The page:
Incarceration: With its never-ending barrage of threats to both mental stability and physical safety, prison is a life-altering experience that can change anyone. The experience is amplified when being transgender, facing attacks from not just fellow inmates but prison staff and its administrators. Jules Williams, a trans-woman who was recently released from Allegheny County Jail (Pittsburgh, PA) in 2017[5], details a graphic experience where she was held in a transfer cell with male prisoners and then later placed in protective custody with a male prisoner who raped her multiple times. The internal response was further embarrassment and trauma as she was taunted by guards and verbally assaulted. Sadly, Ms. Williams’ tale is far from unique. Of those who have been incarcerated, 35% of trans people report harassment from peers while 37% report harassment from correctional officers or staff, with both of these rates being higher among trans women (male-to-females). This treatment is physicalized in forms of violent and sexual assault, with 15% and 16% of trans people reporting physical assault or sexual assault respectively.

How we fix it

  • Transgender prisoners should be guaranteed housing that corresponds to their gender identity to ensure safety from physical/sexual assault. Guidelines put in place by the DOJ in 2016[6] ensure that correctional facilities follow some standard when basing housing decisions, however, this isn’t occurring uniformly, and most states only require housing individuals on a case-by-case basis. King County, Washington, for example, while prohibiting segregation based on gender identity or expression, houses people based on context and will only place trans people in housing corresponding to their gender identity when it is in the interest of their health and safety.

  • Prison staff, much like law enforcement officers, should be required to undergo sensitivity training. Prison facilities should also update their policies to reduce harassment from correctional officers and administrators.

Trans Issues at Home

It goes without saying that Louisiana has not always led the charge in social progression. 2017 was a tough year for trans people, with 3 Louisianans being counted among 25 others losing their lives to violence. However, with a climate for criminal justice reform, there is cause for hope going into 2018. New Orleans has risen among other major cities in the South for its dedication to inclusivity, fairness, and equality on LGBT issues. With the recent nomination of Sergeant Frank Robertson as LGBT liaison of the New Orleans Police Department and Latoya Cantrell’s successful mayoral bid, the city is poised to pave the way for huge progress. As part of her bid, Cantrell aims to introduce city-issued identification cards (similar to the New York’s IDNYC) that would allow transgender people to obtain government identification with gender markers corresponding to their personal identity. The NOPD 2017 operations manual also received major updates, defining LGBT terms, clarifying appropriate behavior when interacting with trans people, and reducing reliance of stop-and-frisk methods. This progress is applauded and will help increase visibility and reduce stigma.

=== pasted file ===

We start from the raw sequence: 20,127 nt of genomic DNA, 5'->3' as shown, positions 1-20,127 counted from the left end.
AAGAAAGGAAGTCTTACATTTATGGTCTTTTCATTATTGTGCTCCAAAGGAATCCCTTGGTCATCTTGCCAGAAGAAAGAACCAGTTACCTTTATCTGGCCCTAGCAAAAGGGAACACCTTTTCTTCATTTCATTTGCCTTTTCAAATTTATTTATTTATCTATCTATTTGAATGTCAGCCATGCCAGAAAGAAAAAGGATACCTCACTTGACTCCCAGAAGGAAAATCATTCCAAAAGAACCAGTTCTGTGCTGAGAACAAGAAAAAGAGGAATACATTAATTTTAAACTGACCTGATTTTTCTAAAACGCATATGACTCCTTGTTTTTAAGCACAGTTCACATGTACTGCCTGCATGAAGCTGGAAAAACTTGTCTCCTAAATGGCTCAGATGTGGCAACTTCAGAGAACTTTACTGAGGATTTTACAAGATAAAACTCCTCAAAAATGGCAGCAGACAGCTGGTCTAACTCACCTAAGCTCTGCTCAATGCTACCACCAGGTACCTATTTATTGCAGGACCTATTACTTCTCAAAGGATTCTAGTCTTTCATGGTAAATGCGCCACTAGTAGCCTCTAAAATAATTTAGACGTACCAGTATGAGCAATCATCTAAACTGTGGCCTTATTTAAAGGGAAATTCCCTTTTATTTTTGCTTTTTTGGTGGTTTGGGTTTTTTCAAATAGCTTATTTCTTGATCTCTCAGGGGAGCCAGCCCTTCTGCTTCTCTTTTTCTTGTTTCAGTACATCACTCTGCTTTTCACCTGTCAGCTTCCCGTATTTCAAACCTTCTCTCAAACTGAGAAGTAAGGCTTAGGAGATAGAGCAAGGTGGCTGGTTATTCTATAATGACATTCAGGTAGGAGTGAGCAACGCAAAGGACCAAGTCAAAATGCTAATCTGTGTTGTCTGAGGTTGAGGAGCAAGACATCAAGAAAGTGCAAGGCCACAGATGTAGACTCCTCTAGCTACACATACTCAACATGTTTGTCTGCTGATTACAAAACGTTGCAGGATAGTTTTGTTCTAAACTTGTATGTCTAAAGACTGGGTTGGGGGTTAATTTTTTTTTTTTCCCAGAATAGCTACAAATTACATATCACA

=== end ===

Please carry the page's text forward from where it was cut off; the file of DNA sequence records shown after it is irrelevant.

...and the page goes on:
Our Commitment

JAC envisions itself as an advocate and ally in this discussion and as such yield to organizations on the front lines whose expertise is centered on trans-specific issues. We do, however, believe the criminal justice system should be designed to liberate our communities from crime and done in respect to the root sources of crime, such as poverty. We also believe that the system should be framed around a basic commitment to value equality, enforced through objective application and respect to the law. Both law enforcement and prison systems are faced with the dilemma of how best to handle transgender issues, a process that has left people vulnerable. Transgender people are disproportionately impacted by the system and have a unique set of needs that has yet to be properly addressed. We also believe that, given the existing stigmas attached to trans people, post-prison life should be given special attention. Discrimination-limiting job prospects is only likely to increase following prison, so a commitment to reintegration is crucial for trans people looking to escape a cycle of repeat offending. Reintegration is of importance for trans-men and women who often find themselves excluded from conventional housing and employment, being forced into the underground economy. JAC’s “Clean Jacket” Expungement program is designed to mediate those outcomes and help formerly incarcerated trans people looking to reintegrate. Given the challenges and unique needs of trans people, advocates for progress are continually exploring avenues for education and eventually, sustained policy change. JAC looks forward to offering our resources to push this progress forward.

*For more information about the intersection between trans and gender non-conforming people and the criminal justice system, check out New Orleans-based resources like BreakOUT at

[1] Augustus, K., & Golub, S. A. (2016). Family rejection as a predictor of suicide attempts and substance misuse among transgender and gender nonconforming adults. LGBT Health, 193-199.

[2] Grant, J. M., Mottet, L. A., Tanis, J., Harrison, J., Herman, J. L., & Keisling, M. (2011). Injustice at Every Turn: A Report of the National Transgender Discrimination Survey. Washington: National Center for Transgender Equality and National Gay and Lesbian Task Force.